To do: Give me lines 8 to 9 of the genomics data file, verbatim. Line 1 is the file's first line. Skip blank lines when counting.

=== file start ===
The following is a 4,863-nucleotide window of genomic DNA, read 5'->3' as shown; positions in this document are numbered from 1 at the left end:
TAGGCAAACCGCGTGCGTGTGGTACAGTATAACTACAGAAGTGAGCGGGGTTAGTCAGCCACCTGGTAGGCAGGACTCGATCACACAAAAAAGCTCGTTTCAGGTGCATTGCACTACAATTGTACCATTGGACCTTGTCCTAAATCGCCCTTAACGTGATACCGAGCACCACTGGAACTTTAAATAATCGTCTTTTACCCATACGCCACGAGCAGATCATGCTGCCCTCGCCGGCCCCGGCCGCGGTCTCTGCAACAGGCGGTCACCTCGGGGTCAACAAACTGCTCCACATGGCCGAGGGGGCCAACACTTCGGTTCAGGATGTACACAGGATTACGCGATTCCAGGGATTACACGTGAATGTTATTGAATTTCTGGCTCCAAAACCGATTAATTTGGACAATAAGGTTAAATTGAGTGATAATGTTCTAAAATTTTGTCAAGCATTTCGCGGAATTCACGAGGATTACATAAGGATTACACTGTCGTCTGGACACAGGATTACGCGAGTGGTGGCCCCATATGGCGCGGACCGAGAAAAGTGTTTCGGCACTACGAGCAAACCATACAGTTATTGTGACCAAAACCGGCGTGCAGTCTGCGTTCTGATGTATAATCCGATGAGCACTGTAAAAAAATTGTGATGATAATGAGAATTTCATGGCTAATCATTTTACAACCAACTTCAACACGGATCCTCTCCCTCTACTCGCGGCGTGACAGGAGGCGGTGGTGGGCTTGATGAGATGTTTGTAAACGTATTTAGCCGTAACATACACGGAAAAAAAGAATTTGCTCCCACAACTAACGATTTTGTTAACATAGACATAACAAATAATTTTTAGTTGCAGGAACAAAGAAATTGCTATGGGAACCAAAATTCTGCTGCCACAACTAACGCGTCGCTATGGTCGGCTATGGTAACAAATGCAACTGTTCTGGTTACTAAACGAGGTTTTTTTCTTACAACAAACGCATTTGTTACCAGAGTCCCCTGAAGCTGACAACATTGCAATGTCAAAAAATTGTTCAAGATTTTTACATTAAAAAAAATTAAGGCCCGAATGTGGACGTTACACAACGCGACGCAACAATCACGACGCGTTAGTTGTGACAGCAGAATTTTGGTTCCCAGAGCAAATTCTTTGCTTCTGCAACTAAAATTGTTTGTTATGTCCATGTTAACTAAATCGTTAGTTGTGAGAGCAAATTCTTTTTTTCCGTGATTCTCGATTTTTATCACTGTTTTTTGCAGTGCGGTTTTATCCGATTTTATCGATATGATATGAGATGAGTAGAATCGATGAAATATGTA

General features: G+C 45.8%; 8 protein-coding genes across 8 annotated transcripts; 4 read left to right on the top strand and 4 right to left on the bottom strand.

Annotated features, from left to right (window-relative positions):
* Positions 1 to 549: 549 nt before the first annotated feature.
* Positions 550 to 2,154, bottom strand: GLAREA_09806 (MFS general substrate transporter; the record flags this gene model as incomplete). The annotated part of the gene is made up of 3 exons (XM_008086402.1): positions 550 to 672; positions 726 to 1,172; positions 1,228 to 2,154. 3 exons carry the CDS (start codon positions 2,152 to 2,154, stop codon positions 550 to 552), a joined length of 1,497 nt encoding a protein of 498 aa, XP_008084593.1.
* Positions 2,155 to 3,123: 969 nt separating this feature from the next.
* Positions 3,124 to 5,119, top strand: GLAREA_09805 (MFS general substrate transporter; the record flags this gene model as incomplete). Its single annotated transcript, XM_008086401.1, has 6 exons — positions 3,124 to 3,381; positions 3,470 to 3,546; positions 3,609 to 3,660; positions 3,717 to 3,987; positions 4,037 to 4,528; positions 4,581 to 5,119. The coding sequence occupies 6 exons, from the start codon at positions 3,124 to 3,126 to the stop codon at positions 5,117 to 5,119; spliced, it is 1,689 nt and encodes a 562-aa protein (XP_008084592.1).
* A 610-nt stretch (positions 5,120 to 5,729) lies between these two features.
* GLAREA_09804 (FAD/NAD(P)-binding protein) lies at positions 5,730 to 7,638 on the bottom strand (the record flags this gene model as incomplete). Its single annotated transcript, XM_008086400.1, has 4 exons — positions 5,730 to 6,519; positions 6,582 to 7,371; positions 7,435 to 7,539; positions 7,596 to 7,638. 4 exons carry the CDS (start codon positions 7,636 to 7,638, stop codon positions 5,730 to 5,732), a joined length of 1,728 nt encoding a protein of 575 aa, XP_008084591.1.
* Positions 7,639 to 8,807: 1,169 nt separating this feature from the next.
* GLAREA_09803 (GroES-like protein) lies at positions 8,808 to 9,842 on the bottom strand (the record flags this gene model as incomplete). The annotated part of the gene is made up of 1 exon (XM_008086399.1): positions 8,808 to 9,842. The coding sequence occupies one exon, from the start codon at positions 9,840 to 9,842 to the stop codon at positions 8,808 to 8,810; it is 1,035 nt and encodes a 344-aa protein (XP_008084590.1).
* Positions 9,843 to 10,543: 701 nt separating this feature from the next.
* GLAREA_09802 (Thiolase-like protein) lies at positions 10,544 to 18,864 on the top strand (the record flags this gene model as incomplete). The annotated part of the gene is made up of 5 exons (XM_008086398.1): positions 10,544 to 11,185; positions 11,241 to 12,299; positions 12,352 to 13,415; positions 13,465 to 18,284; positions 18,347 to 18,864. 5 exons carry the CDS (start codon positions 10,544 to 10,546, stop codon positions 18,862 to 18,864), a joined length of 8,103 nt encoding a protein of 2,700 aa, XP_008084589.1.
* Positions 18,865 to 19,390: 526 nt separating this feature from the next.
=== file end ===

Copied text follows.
* Positions 3,124 to 5,119, top strand: GLAREA_09805 (MFS general substrate transporter; the record flags this gene model as incomplete). Its single annotated transcript, XM_008086401.1, has 6 exons — positions 3,124 to 3,381; positions 3,470 to 3,546; positions 3,609 to 3,660; positions 3,717 to 3,987; positions 4,037 to 4,528; positions 4,581 to 5,119. The coding sequence occupies 6 exons, from the start codon at positions 3,124 to 3,126 to the stop codon at positions 5,117 to 5,119; spliced, it is 1,689 nt and encodes a 562-aa protein (XP_008084592.1).
* A 610-nt stretch (positions 5,120 to 5,729) lies between these two features.